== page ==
The Dark Future of Native Advertising

Dark staircase spiraling down.Native advertising, and specifically native publishing programs, will struggle in the future.

It isn’t because publishers’ offerings are flawed, because visitors have developed sponsored content blindness or because we have all developed an aversion to all sponsored content.

It comes down to a marketplace issue that, over time, will be a thorn in the side of native publishing. It will lead to a degradation of media brands, an influx of low quality content and ultimately the loss of many of the benefits that made native publishing attractive in the first place.

First a quick definition of native publishing. Then we will look at the research that points to an upcoming challenge to the growing native publishing market.

Native Publishing Definition: Paying to publish your content within the property of an established media company which traditionally maintains editorial control over published content. Native published content functions like the publication’s own editorial content.

Native publishing is a subset of in-feed native advertising, as defined by the IAB.

The Allure of Native Publishing

A study published by IPG Media Labs (and underwritten by Forbes, whose BrandVoice is one of the early Native Publishing programs relevant to B2B marketers) highlights the potential of branded content: Branded content meaningfully outperformed display advertising on every metric assessed, including lifts in awareness, brand favorability and purchase intent.

Branded content is delivering the results advertisers are looking for, and native publishing is one of the easiest ways to start creating branded content and ensure it is actually seen by your audience. Native publishing is the clear solution. Or is it?

The Reality of Marketing Content

Have you actually looked at the content most marketers are churning out? In a word, it’s awful. An uninspiring repetition of the information we already have. Yes, there are exceptions. Unfortunately, they are still the exceptions.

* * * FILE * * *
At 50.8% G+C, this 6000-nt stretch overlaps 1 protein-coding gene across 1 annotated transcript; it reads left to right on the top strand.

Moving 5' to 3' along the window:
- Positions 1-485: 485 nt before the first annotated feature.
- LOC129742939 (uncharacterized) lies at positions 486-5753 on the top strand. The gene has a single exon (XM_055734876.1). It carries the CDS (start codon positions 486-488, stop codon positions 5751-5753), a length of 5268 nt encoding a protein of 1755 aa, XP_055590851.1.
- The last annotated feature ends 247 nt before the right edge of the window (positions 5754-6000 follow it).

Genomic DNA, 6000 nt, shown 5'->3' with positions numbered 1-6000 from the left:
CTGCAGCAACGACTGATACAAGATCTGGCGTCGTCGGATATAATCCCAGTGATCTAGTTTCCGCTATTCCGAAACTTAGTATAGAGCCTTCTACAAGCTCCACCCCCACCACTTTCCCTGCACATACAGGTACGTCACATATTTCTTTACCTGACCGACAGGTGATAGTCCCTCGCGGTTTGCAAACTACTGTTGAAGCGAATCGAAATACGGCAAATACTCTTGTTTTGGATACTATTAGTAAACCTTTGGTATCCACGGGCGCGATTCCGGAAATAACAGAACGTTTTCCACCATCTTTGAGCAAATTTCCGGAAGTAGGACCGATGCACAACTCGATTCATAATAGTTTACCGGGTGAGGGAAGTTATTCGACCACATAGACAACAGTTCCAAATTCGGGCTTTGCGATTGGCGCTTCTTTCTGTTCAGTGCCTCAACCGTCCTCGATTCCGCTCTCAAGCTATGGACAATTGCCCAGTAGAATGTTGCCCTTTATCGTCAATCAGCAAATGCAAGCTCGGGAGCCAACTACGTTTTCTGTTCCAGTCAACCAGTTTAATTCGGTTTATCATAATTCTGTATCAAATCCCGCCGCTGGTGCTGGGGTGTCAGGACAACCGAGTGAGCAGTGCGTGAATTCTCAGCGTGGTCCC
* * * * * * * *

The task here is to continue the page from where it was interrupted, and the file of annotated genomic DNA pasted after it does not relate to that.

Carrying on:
According to recent research from Chartbeat, native published content (or what they call native ad content) is suffering from low quality. On a typical article two-thirds of people are engaged for more than 15 seconds, on native ad content that plummets to about one-third. In addition, people don’t scroll to get into the content. Only 24% of people scroll on native content pages, roughly two-thirds less than the 71% of people who scroll on traditional content pages!

Making that statistic even worse, as Doug Kessler recently pointed out, this content often isn’t clearly labeled. Many visitors aren’t bouncing because of a sponsored content, advertorial or marketing disclaimer. They are bouncing because the content is that bad before they even get to scrolling. Ouch.

My own research last fall showed marketing content on Forbes was getting significantly less distribution that editorial content as well.

An Ugly Outcome for Native Publishing

When you combine marketing content people simply aren’t interested in with the increased interest in native publishing, from both advertisers and publishers, publisher brands will suffer. As they lose credibility, the value of native publishing falls. As the value falls, marketers that continue will need to turn to cheaper content sources to make the programs pay off. It is a downward spiral.

But content marketers committed to producing valuable and differentiated content have an alternative.

Build Your Own Content Brand

Everyone offering native publishing programs today has built a valuable content brand. You can too. Marketers before you have proven that you don’t have to be a media company to create a content brand that drives results. Here are just a few examples:

  • Since launching in 2010, Content Marketing Institute has a built a professional services business by establishing its own content brand.
  • Hubspot gets more than 1 million visitors a month to their site and nearly 750,000 leads a year. Largely driven by content, Hubspot is delivering numbers many marketers can’t match with much larger advertising budgets.